UK's Reaper wardroid imports slashed in budget pinch
Pricey domestic buy strangely unaffected
Treasury financial difficulties would seem likely to severely restrict the size of Britain's fleet of "Reaper" aerial wardroid-assassins in the near future, according to reports.
US clearance was obtained last year for export sales of a further ten Reaper/Predator-B robot spyplane-bombers to the UK, in addition to the three already bought. British forces, operating jointly with the US Predator/Reaper fleet, are already putting the unmanned aeroplanes to good use in Afghanistan, and it is understood that operational commanders would like more of this capability.
However, the Reapers are imported from America as a so-called "urgent operational requirement (UOR)", a fast-track method of MoD kit purchasing. UORs often make use of "conflict resolution" funding supplements given on top of the ordinary defence budget for waging war in Iraq and Afghanistan.
With the UK national budget now under significant strain following worsening economic forecasts and recent financial-sector blows to the public purse, it is generally believed that the ongoing MoD funding crisis will get worse. In particular, the Treasury will be looking to trim the "conflict resolution" expenses, which are used not only to buy urgent-priority kit like the Reaper but to pay for the Skynet satellite bandwidth the machines need in such profusion.
This is especially depressing for the forces, as the UOR scheme is typically the main way for them to obtain the equipment they actually need, quickly and from suppliers who might deliver at a fair price. Examples include the recent almost-total re-equipping of British ground troops with new body armour, nightvision equipment and a panoply of new infantry weapons. Where necessary, these have been bought from overseas rather than waiting for British industry to spend years reinventing the wheel at vast expense.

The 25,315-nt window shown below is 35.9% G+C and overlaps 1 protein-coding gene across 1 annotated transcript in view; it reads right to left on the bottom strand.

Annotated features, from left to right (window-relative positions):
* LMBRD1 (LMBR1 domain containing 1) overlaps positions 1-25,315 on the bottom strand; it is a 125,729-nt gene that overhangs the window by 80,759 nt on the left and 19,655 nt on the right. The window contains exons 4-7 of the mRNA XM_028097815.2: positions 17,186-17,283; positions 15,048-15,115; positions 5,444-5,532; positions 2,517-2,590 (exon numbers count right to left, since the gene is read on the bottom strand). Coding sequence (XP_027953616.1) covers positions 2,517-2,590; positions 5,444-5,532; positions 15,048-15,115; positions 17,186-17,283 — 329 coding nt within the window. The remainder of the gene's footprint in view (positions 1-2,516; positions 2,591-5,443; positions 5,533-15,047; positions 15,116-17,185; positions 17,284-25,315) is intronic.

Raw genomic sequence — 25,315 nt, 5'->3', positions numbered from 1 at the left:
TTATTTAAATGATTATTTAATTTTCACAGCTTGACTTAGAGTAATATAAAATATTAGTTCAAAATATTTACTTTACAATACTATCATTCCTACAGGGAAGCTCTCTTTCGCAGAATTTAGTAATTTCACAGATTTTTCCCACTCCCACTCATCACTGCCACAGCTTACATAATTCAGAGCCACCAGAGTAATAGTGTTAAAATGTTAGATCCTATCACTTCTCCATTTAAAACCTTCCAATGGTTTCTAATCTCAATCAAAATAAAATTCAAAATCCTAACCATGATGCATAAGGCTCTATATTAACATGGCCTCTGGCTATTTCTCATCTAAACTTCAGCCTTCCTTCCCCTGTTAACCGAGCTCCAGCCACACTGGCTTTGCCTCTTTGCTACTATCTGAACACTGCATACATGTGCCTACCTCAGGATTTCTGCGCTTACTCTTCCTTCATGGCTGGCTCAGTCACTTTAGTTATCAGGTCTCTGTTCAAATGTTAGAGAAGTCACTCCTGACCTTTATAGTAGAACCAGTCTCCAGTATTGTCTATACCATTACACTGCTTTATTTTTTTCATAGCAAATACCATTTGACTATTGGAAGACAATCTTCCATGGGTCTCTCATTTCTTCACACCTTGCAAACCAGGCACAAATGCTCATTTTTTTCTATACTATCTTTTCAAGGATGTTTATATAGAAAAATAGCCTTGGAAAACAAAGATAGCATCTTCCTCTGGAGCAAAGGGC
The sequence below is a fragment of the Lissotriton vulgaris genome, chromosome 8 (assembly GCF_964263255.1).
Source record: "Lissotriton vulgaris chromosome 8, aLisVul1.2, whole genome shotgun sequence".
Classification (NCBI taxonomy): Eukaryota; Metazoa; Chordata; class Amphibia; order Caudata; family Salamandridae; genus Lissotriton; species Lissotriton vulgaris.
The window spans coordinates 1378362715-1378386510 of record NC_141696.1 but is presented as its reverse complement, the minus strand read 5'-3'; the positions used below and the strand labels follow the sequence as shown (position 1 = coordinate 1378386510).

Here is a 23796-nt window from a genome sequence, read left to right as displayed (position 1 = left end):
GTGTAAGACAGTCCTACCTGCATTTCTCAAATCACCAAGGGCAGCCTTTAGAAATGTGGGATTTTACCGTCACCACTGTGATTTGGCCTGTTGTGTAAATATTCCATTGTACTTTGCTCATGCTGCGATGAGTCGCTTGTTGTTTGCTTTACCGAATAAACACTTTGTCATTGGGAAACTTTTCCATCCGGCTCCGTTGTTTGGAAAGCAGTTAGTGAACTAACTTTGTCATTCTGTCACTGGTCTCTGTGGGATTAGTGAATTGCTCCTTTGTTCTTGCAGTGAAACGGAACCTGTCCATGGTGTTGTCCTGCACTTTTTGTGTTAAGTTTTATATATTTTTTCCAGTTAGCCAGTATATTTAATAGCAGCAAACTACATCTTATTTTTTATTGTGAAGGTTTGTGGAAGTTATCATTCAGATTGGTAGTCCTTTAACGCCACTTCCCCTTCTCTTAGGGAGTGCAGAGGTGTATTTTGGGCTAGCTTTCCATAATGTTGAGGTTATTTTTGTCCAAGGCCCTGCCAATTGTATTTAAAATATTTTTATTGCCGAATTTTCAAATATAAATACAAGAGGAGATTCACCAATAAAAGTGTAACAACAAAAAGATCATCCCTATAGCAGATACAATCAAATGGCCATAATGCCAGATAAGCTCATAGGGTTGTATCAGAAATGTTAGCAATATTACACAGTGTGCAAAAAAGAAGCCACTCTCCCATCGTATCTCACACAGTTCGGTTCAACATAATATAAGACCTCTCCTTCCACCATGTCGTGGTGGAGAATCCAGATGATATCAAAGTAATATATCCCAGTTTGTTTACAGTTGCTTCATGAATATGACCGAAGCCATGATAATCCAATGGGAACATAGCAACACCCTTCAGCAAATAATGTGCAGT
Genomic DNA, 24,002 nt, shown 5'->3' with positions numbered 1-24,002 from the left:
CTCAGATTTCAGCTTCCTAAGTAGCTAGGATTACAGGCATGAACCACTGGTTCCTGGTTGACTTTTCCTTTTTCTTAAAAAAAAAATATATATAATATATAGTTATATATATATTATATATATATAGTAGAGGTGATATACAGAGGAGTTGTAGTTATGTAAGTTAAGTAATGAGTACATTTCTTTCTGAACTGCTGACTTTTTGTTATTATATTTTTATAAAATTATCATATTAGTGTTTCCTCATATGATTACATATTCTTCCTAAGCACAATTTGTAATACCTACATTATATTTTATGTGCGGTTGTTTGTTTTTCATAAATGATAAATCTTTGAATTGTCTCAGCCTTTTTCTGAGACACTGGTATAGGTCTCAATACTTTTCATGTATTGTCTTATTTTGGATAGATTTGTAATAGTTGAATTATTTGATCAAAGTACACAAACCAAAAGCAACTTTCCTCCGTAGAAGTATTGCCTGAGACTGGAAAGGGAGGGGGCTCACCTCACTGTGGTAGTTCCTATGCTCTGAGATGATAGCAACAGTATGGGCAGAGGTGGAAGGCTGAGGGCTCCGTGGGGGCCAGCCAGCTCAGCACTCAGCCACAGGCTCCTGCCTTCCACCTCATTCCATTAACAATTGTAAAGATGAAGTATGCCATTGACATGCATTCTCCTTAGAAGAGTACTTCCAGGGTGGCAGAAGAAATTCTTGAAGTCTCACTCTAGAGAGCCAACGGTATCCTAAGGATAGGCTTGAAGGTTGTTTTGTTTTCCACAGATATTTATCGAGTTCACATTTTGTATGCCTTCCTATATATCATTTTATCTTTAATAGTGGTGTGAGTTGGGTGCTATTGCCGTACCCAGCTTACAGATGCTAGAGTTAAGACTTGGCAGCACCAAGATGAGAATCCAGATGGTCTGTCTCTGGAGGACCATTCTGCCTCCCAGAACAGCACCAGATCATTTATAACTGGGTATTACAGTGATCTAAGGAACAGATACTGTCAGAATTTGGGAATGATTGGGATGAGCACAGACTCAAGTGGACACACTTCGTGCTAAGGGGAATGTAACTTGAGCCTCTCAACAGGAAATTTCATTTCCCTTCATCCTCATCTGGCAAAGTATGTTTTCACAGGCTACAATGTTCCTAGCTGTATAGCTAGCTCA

Another example, of course, is the original three Reapers, currently being used as unarmed spyplanes - though the MoD hopes to arm them soon. A batch of smaller Hermes 450 spy drones has also lately been bought from Israel. Robot surveillance platforms are in constant demand for the counterinsurgency fighting so common nowadays (and which has in fact been common since at least 1945, but is nonetheless a perennial surprise to the military establishment).
Now, however, it appears that any further UK Reapers are probably on hold. It goes without saying that the current setup of a UK domestic drone industry at MoD expense - lightly camouflaged as a buy of "Watchkeeper" drones - will continue.
Once the UK has a drone industry, of course, the British forces will probably not be allowed to buy Reapers ever again. ®
And the point is?
Struggling to work out exactly what the point of this article is - the only consistent point with previous ones seems to be 'buy American, kill the UK defence industry' but that can't possibly be correct...
I also seem to remember seeing something about the early Hermes 450 purchases being basically part of an early Watchkeeper delivery, and due to be fed back in for upgrade to the full (Hermes 450 based) Watchkeeper once production comes online.
At least that's what the supplier said.
Which makes any use of the purchase in an attempted argument against Watchkeeper a bit weak.
and a good thing too
with the MODs track record in tech projects, would you really have wanted to have a drone no. 13?
Mines the one on the peg over there, if you could just walk under that ladder for me, thanks
Economics can be weird...
...but Keynes was a lot less wrong than some of the modern breed.
Spending money on a British project, putting wages in British pockets, even if most of the money goes to buy components from overseas sources, is better than sending all the boodle into foreign pockets.
At least by paying British Boffins we can sustain the production of real beer, and maintain such vitally distinctive national traditions as morris-dancing.
Remember, we're in a war against terrorists who want to destroy our way of life.